Fergie no longer sole Canadian in Hall of Fame

January 22nd, 2020

NEW YORK -- is no longer alone. On Tuesday evening, joined him as the second Canadian elected into the National Baseball Hall of Fame. It was Walker’s final year on the ballot, and he received enough votes (76.6 percent) from the Baseball Writers’ Association of America to be enshrined in Cooperstown, N.Y., along with Yankees legend Derek Jeter on July 26.

The way Jenkins sees it, Walker, a native of Maple Ridge, British Columbia, should have been inducted years ago after putting up legendary numbers while playing for the Expos, Rockies and Cardinals. When Walker retired after the 2005 season, his career WAR was 72.7, which surpassed Hall of Famers like (69.4), (69.2), (64.8), (64.2) and (59.4).

Walker’s best season came with the Rockies in 1997, when he won the National League MVP Award. He hit .366 with 49 home runs, 130 RBIs and a MLB-leading .720 slugging percentage.

“It was a long time coming,” said Jenkins, who was born and raised in Chatham, Ontario. “I think [Walker] has the numbers. He has won a number of awards and played in his share of All-Star Games. For sure, I thought the Hall of Fame honor would come sooner. He has the batting average [.313] and power [383 home runs and .565 slugging]. He came from [the Montreal Expos] and had a chance to play in Denver. He proved to a lot of people in the sports world that he was a bona fide player.”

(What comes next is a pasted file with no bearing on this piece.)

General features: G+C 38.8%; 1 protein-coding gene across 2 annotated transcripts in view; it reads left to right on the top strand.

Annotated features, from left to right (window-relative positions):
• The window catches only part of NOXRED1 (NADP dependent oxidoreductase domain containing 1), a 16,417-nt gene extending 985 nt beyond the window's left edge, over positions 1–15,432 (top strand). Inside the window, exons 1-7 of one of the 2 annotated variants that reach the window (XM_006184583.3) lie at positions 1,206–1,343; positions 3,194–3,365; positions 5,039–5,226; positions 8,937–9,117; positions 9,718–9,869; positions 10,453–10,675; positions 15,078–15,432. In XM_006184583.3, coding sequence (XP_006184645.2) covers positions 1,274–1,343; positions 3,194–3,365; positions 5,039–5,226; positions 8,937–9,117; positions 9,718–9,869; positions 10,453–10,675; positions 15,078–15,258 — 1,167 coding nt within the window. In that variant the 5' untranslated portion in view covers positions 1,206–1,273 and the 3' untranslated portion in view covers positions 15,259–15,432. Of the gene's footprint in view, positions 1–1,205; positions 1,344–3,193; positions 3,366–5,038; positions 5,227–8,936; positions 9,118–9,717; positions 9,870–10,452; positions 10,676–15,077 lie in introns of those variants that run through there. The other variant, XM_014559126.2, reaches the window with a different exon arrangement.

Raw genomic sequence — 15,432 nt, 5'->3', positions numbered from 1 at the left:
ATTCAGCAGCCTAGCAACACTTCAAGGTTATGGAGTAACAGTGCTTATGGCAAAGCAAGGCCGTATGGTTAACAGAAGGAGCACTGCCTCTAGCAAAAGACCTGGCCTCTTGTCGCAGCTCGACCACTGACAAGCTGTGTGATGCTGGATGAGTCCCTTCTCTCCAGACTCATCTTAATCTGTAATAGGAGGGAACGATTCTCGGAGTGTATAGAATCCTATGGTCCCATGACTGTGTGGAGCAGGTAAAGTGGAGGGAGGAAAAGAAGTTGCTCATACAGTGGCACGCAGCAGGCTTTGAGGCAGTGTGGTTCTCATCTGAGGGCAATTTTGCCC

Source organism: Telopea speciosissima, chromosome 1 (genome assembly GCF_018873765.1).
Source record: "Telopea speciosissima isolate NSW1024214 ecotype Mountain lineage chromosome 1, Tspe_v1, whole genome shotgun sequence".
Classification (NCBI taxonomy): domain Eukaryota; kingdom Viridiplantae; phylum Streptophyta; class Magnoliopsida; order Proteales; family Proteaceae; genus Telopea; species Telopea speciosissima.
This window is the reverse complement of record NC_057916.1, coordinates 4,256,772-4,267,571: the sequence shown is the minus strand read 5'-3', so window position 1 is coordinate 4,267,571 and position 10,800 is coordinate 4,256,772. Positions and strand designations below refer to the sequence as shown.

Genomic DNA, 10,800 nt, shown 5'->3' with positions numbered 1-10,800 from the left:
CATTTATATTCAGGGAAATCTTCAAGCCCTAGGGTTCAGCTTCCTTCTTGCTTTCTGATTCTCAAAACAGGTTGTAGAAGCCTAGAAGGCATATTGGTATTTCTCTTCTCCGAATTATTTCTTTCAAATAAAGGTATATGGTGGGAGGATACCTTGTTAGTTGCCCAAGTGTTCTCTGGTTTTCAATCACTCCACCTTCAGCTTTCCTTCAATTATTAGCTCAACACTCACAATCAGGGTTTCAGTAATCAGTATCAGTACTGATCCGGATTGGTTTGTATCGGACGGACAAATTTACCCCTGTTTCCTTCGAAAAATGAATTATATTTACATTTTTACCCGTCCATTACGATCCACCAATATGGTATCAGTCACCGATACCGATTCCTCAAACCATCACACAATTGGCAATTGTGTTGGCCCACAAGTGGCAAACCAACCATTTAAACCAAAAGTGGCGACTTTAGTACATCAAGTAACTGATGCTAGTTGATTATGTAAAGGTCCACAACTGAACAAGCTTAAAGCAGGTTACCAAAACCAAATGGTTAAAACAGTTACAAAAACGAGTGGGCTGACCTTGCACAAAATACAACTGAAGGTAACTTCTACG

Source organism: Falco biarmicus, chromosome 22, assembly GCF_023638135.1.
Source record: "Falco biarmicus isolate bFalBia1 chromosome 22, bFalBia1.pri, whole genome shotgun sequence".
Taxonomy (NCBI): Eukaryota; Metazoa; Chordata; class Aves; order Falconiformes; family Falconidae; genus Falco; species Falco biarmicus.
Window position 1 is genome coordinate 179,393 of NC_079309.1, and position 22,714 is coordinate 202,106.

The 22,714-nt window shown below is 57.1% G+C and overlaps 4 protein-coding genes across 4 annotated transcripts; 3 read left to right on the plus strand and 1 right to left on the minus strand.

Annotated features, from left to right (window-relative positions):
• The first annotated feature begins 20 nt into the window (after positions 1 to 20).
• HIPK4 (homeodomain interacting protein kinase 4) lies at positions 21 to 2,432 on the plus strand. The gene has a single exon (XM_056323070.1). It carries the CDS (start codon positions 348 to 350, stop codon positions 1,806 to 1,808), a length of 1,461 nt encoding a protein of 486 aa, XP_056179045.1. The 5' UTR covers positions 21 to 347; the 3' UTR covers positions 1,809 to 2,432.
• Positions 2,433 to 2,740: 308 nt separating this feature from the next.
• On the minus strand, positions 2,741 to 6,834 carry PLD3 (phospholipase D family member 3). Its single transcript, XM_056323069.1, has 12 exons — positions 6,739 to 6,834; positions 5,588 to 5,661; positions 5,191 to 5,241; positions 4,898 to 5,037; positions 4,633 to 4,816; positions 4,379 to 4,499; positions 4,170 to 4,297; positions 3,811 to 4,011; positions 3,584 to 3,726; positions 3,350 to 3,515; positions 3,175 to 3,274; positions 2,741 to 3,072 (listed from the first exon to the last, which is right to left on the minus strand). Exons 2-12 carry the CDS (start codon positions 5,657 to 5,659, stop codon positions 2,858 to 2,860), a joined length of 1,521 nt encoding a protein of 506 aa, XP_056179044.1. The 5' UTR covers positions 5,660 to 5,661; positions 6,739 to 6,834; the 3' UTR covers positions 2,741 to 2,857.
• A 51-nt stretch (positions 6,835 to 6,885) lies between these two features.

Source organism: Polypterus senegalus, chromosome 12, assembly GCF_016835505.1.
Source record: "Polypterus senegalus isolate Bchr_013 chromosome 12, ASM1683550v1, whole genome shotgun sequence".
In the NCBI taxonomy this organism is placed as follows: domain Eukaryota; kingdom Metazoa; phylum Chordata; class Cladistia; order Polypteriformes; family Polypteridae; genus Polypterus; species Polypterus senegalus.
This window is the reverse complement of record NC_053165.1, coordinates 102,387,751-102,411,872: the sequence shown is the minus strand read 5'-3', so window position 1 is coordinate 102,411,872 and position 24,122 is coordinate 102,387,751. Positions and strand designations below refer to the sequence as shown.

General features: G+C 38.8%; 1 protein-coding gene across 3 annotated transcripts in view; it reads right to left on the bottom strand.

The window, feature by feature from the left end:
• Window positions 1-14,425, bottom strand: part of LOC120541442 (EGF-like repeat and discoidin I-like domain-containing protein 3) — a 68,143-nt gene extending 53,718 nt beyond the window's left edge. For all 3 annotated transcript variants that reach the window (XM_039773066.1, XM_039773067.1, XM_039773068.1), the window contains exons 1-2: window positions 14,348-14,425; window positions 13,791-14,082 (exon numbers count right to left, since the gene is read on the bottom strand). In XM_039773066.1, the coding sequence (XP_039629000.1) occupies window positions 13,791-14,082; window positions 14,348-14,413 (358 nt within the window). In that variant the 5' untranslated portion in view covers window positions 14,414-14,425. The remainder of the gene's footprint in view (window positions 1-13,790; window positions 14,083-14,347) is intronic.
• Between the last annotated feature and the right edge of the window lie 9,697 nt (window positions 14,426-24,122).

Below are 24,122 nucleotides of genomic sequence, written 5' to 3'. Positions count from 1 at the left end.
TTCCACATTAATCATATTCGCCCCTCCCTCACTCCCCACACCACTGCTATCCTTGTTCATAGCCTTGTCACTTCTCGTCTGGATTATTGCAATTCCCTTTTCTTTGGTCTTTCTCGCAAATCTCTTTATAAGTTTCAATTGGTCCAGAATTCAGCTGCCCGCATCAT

The last time Jenkins and Walker saw each other was in 2007, when Walker was inducted into Canada's Sports Hall of Fame. Jenkins plans to be in Cooperstown when Walker is honored. One can imagine what that conversation will be like.

“It going to be a good crowd of people -- a lot of New Yorkers and a lot of Canadians,” Jenkins proudly said.

What a career Jenkins had on the baseball diamond. Best known for his years as an ace for the Cubs and Rangers, Jenkins won 20 games in a season seven times, struck out 3,192 batters and won his only Cy Young Award in 1971 while with the Cubs. Jenkins was enshrined in Cooperstown in '91.

As Jenkins sees it, Walker will not be the last Canadian to be enshrined in Cooperstown. Jenkins believes Reds first baseman will be a Hall of Famer, too. Entering the 2020 season, Votto has a .307 career batting average with 284 home runs, 944 RBIs and a .421 on-base percentage. His career WAR is at 60.2, which ranks fifth on the Reds' all-time list. That number is more than Hall of Famers like Joe Morgan (58) and Tony Perez (45.6).

“Votto has great numbers. He has been putting them up for the last [12] years,” Jenkins said. “I think Joey -- by far -- could be the next Canadian to be inducted into the Hall of Fame.”